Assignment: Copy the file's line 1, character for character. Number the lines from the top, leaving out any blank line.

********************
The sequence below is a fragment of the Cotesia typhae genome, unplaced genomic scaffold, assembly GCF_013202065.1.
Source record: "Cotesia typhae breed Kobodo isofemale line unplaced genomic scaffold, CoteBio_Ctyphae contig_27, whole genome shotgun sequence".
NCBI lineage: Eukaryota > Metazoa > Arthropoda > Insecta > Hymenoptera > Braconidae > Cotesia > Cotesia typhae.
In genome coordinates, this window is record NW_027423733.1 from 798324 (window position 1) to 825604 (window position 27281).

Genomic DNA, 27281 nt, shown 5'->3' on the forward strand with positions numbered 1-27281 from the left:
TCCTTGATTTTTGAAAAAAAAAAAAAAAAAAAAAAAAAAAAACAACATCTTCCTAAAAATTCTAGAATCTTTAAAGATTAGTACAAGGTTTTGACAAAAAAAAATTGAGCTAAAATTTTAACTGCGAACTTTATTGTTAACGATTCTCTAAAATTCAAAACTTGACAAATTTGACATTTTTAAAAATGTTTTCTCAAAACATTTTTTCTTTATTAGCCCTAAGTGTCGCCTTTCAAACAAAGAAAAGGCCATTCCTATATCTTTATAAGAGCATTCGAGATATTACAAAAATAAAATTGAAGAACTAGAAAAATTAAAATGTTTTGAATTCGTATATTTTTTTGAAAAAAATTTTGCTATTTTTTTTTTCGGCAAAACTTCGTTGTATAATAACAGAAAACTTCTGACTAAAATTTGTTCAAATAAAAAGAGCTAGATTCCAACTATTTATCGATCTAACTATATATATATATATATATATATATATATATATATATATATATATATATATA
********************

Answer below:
The sequence below is a fragment of the Cotesia typhae genome, unplaced genomic scaffold, assembly GCF_013202065.1.